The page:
There's my friend, setting a bad example by not staying on the sidewalk!

About the only thing missing from the park was a water play area, which would be a popular  feature here in Texas, due to the high summer temps.  And I know my son would spend most of his time in the water.

I absolutely loved the design of the park.  More than that, I loved seeing NT kids playing right alongside kids with special needs.  When we talk about wanting inclusion for our children, it starts right here on the local level, with a park like this one.   It’s autism awareness month, and this is the kind of thing we should be advocating for in every community, because integration begins with our children learning to play together and accept one another’s differences.

Big kudos to the city of Round Rock, Texas, for making this park a reality.  You can read more about it here:

We had such a fabulous time at the park, we stopped on the way home to take pictures of wildflowers.  And what did that little shit do?

You gotta be kidding me, little boy.

I don’t think I’ll be packing away my running shoes just yet.



About Flannery

Kid, husband, dogs, my mother, full-time job, maximum stress, minimal relaxation...sooner or later I had to vent. AND we moved from California to Texas. I could start a whole other blog about that.

26 responses »

  1. This park looks amazing!!

  2. WOW. I am so jealous!! We would spend, like DAYS at that park!

  3. that’s an awesome park! we have an all inclusive park here too–but with no fence. and not HALF as cool as that park. love that mini city!

  4. Looks and sounds lovely… my boy used to do the same thing bolt away from the day he could walk and he walked early too. I could have used a park like that.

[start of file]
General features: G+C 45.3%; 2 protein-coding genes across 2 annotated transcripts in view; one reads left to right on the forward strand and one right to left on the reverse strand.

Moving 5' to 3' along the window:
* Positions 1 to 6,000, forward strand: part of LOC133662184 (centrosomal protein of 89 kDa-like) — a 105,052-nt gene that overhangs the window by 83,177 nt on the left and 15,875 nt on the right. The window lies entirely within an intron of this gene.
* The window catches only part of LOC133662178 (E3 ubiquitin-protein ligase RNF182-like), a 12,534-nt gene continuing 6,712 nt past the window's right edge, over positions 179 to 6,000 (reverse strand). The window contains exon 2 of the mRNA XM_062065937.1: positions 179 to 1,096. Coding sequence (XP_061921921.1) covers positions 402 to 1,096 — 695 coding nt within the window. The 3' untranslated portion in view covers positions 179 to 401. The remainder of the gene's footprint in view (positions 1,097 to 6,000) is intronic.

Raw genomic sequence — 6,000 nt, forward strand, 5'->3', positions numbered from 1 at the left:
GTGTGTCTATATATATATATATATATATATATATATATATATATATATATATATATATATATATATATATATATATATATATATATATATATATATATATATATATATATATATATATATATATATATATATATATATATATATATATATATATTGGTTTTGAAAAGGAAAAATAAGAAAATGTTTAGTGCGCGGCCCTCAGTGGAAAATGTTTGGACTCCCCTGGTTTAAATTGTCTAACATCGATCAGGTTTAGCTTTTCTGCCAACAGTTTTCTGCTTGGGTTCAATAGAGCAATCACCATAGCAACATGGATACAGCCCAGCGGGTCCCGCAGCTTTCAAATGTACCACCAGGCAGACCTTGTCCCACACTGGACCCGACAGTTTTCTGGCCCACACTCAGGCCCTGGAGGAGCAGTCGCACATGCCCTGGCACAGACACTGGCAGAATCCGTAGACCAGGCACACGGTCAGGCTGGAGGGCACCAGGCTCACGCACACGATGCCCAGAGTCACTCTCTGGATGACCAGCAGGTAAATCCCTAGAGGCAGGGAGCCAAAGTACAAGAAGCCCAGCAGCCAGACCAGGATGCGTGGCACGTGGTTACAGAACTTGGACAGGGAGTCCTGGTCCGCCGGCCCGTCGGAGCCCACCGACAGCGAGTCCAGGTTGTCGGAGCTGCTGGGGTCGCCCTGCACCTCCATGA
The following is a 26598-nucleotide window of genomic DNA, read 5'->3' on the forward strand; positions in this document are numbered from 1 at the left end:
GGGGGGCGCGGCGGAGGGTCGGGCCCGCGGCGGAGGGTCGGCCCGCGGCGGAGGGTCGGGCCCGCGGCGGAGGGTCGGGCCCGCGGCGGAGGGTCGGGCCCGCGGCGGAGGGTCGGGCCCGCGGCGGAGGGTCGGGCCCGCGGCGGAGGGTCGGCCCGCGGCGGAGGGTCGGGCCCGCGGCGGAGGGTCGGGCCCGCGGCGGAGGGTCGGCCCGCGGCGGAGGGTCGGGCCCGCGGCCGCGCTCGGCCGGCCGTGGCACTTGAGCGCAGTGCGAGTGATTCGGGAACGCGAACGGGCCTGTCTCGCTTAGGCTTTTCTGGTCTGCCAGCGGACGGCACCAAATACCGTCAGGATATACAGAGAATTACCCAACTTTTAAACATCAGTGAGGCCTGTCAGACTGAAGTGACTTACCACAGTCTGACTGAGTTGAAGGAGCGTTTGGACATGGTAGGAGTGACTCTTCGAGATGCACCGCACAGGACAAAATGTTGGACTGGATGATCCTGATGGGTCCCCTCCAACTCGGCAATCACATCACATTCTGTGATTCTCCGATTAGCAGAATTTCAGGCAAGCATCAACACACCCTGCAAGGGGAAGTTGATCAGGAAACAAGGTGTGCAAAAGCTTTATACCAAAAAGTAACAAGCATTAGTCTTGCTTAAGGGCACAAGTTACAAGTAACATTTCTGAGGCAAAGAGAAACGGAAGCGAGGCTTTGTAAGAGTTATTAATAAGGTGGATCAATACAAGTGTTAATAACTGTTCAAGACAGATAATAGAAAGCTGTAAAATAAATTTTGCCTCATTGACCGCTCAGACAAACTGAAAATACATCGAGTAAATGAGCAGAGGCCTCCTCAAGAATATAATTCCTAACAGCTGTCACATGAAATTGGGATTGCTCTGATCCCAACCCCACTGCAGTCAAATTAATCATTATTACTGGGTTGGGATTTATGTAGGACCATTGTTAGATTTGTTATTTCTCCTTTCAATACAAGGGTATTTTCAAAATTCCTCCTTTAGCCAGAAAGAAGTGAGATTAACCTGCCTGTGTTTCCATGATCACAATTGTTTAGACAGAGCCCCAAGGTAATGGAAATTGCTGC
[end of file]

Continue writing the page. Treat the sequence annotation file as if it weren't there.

Shorts and T shirts!…I am green with envy.

  5. Totally cool! I am advocating for one here! This IS California! We should have one- & so should everyplace! Thanks for the link! And how awesome is that adorable young man picking flowers?! Awww…

  6. That park looks amazing for any kid! I want to go hang out there. 🙂

  7. What an amazing idea – executed well, too! Wow. Just very impressed. 🙂

  8. I am in love with that park. LOVE. All except that thing you need to stand on and rock back and forth. I’d need a puke bucket…..

    That picture of him running is priceless. Go get a big frame and hang that thing up. Its beautiful.

  9. Wow! That park looks amazing! What a dream come true! I wish there was something like that around here.

  10. These are great pics.

    I’m a little choked up that the good people of Round Rock care enough about our kids to build such a beautiful and accessible park! Somebody with money and influence there must have a special needs kid. That park obviously required lots of planning and cost an ass-ton of money.

    Sorry for the cynicism, but we have nothing like that around here. And I have neither money nor influence, so don’t look at me. . . .

  11. Wow, that park looks awesome! We don’t have anything like that around here. Mini Meerkat would love that, especially the Mini City. I want a Mini City…

  12. I love that park! It’s fantastic!